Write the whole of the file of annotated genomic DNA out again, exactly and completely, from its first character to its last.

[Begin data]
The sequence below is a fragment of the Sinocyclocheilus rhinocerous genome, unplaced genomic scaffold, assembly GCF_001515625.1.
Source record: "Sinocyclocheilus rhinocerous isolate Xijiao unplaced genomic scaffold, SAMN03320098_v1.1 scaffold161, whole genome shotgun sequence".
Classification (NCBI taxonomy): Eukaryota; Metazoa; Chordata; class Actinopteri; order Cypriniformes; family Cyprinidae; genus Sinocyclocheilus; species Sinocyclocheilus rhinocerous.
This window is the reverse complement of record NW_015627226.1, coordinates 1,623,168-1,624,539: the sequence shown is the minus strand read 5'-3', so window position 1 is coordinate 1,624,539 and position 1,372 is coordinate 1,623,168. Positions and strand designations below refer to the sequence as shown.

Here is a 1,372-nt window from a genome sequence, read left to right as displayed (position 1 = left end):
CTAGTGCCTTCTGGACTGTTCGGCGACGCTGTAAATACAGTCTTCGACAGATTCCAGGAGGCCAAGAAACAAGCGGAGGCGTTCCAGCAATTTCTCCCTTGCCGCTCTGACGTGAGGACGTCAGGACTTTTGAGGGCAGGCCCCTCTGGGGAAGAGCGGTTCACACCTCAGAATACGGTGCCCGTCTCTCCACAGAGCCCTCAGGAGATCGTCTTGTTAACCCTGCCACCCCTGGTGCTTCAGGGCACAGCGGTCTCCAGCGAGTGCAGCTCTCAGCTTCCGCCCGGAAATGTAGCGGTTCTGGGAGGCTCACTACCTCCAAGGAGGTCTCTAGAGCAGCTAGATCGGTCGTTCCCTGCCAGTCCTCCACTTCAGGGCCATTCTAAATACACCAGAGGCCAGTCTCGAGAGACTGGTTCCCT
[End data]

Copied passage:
The sequence below is a fragment of the Sinocyclocheilus rhinocerous genome, unplaced genomic scaffold, assembly GCF_001515625.1.
Source record: "Sinocyclocheilus rhinocerous isolate Xijiao unplaced genomic scaffold, SAMN03320098_v1.1 scaffold161, whole genome shotgun sequence".
Classification (NCBI taxonomy): Eukaryota; Metazoa; Chordata; class Actinopteri; order Cypriniformes; family Cyprinidae; genus Sinocyclocheilus; species Sinocyclocheilus rhinocerous.
This window is the reverse complement of record NW_015627226.1, coordinates 1,623,168-1,624,539: the sequence shown is the minus strand read 5'-3', so window position 1 is coordinate 1,624,539 and position 1,372 is coordinate 1,623,168. Positions and strand designations below refer to the sequence as shown.

Here is a 1,372-nt window from a genome sequence, read left to right as displayed (position 1 = left end):
CTAGTGCCTTCTGGACTGTTCGGCGACGCTGTAAATACAGTCTTCGACAGATTCCAGGAGGCCAAGAAACAAGCGGAGGCGTTCCAGCAATTTCTCCCTTGCCGCTCTGACGTGAGGACGTCAGGACTTTTGAGGGCAGGCCCCTCTGGGGAAGAGCGGTTCACACCTCAGAATACGGTGCCCGTCTCTCCACAGAGCCCTCAGGAGATCGTCTTGTTAACCCTGCCACCCCTGGTGCTTCAGGGCACAGCGGTCTCCAGCGAGTGCAGCTCTCAGCTTCCGCCCGGAAATGTAGCGGTTCTGGGAGGCTCACTACCTCCAAGGAGGTCTCTAGAGCAGCTAGATCGGTCGTTCCCTGCCAGTCCTCCACTTCAGGGCCATTCTAAATACACCAGAGGCCAGTCTCGAGAGACTGGTTCCCT